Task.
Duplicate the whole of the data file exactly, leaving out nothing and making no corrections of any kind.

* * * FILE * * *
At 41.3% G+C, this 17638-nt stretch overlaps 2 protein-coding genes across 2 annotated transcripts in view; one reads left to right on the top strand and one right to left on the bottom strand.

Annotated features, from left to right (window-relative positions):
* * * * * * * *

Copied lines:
At 41.3% G+C, this 17638-nt stretch overlaps 2 protein-coding genes across 2 annotated transcripts in view; one reads left to right on the top strand and one right to left on the bottom strand.

Annotated features, from left to right (window-relative positions):